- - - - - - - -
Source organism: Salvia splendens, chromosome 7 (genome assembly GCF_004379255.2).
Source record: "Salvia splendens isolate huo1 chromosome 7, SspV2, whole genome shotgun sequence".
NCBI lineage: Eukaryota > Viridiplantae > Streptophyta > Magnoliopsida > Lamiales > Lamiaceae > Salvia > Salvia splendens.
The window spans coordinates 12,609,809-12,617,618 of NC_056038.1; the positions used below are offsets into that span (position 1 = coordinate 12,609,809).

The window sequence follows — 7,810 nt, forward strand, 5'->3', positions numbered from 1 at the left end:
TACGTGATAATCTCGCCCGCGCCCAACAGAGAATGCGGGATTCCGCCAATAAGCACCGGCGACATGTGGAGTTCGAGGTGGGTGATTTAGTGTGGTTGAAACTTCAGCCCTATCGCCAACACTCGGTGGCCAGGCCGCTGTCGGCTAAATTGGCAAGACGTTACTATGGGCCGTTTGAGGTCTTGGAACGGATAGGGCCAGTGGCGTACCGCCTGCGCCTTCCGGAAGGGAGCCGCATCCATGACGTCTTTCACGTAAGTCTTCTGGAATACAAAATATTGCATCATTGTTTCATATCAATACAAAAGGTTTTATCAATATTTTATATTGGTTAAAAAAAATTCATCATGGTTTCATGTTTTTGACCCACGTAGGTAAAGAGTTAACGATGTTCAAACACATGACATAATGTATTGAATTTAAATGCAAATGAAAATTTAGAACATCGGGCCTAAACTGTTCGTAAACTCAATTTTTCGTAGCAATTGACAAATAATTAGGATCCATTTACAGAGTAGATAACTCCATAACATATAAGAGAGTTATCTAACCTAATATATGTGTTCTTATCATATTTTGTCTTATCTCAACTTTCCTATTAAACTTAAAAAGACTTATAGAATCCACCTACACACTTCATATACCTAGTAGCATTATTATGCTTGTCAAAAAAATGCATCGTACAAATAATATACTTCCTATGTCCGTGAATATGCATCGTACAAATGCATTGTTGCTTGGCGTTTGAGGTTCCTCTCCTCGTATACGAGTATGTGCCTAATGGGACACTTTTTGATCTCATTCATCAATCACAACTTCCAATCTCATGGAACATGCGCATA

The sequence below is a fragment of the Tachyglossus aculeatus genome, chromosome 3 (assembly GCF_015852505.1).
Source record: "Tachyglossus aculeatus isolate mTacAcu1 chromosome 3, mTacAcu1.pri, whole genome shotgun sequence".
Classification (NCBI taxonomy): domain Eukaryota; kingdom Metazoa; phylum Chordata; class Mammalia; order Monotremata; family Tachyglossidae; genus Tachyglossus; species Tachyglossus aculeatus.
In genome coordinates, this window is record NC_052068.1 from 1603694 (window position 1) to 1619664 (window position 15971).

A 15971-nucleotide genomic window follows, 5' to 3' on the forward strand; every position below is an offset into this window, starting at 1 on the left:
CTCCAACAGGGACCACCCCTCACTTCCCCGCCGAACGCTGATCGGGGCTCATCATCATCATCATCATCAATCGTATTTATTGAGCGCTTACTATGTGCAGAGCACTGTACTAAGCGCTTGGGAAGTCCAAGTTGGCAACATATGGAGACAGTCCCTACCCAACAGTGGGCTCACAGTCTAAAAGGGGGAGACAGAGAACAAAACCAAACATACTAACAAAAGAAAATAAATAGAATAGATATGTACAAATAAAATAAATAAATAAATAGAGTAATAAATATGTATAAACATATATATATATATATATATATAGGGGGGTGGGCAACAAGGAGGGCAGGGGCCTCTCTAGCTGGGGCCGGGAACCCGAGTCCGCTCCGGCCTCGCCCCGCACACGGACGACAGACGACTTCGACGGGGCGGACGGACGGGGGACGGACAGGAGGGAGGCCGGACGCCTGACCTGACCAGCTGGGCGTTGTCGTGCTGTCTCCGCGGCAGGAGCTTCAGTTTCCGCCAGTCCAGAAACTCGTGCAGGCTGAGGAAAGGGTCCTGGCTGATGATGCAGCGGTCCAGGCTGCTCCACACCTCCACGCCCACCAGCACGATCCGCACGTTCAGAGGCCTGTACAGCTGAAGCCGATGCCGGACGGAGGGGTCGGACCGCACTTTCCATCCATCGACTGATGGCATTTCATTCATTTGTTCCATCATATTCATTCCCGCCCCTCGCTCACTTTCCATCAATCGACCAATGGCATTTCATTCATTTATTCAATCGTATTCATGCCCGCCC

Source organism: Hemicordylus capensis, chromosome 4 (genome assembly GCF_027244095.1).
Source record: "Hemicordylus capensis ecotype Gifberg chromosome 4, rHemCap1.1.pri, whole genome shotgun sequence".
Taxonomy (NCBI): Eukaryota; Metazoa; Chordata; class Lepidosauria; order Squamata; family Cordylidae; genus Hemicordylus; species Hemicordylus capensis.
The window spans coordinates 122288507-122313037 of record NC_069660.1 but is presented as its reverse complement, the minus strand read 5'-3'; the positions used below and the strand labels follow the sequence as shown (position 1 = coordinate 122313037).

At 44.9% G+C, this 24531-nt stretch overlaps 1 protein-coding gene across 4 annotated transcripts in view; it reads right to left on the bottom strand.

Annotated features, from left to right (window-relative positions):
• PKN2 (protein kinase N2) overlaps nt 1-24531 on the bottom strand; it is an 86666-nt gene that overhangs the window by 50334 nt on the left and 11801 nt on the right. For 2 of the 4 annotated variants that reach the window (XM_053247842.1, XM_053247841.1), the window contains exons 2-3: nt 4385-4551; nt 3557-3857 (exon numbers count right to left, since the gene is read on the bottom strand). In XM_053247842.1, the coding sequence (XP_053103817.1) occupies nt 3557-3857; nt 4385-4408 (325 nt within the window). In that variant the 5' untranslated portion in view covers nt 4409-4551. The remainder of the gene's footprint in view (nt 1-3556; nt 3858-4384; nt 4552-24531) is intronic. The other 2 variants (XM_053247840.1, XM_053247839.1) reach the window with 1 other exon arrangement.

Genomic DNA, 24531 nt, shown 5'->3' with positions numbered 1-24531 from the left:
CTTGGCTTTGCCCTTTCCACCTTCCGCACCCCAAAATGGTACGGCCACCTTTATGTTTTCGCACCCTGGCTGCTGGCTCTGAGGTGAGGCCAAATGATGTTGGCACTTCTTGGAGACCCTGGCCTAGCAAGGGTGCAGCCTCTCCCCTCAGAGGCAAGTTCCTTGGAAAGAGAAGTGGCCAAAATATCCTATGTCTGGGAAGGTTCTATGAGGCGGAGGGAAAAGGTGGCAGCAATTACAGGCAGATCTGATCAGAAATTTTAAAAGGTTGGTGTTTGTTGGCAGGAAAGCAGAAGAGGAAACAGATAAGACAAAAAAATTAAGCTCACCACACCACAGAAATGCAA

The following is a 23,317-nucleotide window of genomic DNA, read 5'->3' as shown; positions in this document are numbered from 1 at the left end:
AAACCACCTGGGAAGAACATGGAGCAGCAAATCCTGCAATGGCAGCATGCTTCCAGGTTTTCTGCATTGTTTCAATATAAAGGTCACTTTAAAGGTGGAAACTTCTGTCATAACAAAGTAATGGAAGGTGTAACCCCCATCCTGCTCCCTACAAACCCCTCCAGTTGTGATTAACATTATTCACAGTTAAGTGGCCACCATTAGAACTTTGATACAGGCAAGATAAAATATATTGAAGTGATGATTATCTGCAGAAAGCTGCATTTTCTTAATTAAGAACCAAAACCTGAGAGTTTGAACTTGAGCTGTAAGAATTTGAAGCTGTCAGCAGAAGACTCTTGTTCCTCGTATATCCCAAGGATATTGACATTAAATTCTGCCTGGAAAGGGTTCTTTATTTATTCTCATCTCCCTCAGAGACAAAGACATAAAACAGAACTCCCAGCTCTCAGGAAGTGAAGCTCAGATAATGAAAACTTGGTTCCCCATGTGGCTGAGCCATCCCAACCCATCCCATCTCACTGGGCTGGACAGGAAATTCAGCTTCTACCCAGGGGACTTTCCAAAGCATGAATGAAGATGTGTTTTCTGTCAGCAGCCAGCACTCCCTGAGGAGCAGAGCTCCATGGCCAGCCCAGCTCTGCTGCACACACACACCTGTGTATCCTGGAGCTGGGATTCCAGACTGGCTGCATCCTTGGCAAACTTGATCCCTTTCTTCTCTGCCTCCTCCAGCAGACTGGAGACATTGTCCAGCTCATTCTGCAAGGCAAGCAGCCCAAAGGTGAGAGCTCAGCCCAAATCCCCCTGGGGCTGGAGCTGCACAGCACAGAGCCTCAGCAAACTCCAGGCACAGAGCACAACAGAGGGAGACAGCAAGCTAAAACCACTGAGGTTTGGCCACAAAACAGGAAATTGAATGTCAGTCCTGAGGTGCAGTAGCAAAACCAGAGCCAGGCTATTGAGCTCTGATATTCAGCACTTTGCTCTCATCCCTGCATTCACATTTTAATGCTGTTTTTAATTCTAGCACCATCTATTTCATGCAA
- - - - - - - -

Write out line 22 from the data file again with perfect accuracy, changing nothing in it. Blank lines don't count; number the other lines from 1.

The following is a 23,317-nucleotide window of genomic DNA, read 5'->3' as shown; positions in this document are numbered from 1 at the left end: